@Samuel Gruetter wrote a nice overview about counterexample generators.
It would be nice to keep track of any updates. Although, there may not have been much progress since then.
The update from my side is that I've learnt, in the meantime, that Coq already provides most of what I need to find counterexamples. In fact, one can split counterexample finding into two steps:
1) Guess a few "interesting" values for which your conjecture might not hold.
2) Evaluate your conjecture on these values, if it's true, go back to 1) else done.
When I was working on the writeup linked above, I was assuming that both 1) and 2) need to be done manually in Coq, and that therefore, a tool is needed. But since then, I learnt that 2) can be done almost automatically in Coq: For instance, if my goal contains two
b, I can achieve 2) by
assert (a = 42) by admit; assert (b = 43) by admit; subst a b; simpl, and then my goal is most likely something obviously true or something obviously false. So we only need to do 1) manually, which is not that much of a problem, because since I'm planning to eventually prove the conjecture, I usually already have a good intuition on what "interesting" values to try. And moreover, the choices in 1) can be informed by case splits made during the proof: Once I'm far enough down a tree of case splits and stuck in a particularly hard case, most of the values are already constrained to an interesting subset, and picking a concrete value can quickly reveal a counterexample.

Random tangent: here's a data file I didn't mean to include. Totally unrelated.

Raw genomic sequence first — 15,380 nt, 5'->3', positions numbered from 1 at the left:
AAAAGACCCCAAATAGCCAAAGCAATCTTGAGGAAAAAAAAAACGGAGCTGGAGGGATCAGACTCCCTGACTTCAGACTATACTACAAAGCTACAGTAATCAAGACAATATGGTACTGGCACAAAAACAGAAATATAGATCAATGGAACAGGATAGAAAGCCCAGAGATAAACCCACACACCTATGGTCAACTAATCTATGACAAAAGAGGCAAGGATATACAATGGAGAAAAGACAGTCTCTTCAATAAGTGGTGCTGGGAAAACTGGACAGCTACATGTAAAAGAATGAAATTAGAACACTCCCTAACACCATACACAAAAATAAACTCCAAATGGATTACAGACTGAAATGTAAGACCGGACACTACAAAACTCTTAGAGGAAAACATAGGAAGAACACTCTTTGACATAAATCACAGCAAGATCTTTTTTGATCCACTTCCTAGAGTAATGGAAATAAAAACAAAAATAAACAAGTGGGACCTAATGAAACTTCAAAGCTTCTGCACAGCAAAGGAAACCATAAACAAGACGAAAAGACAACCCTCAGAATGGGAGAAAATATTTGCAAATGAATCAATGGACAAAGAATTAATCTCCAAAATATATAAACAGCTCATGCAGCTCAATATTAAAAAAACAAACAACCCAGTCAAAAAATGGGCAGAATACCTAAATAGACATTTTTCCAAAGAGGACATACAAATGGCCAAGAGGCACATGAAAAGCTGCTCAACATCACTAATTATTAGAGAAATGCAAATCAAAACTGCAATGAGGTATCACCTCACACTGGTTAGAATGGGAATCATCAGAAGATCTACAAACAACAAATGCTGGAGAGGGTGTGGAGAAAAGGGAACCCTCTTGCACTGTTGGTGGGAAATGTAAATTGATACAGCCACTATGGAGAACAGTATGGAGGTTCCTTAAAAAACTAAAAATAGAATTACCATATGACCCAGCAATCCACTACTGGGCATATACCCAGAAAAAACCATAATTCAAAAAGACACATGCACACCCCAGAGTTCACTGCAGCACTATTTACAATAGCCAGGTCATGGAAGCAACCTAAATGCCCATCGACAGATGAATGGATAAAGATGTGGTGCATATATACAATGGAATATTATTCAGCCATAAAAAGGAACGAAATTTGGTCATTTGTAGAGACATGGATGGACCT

I don't disagree that one can do some counterexample exploration as part of regular Coq proofs, but the kind of uses of Nitpick highlighted by Jasmin here, e.g., finding minimal models for use in in papers, seem very remote from this. If the Nunchaku connection to Coq was finished, it might be possible to get something similar to Nitpick.
Last updated: Sep 23 2023 at 14:01 UTC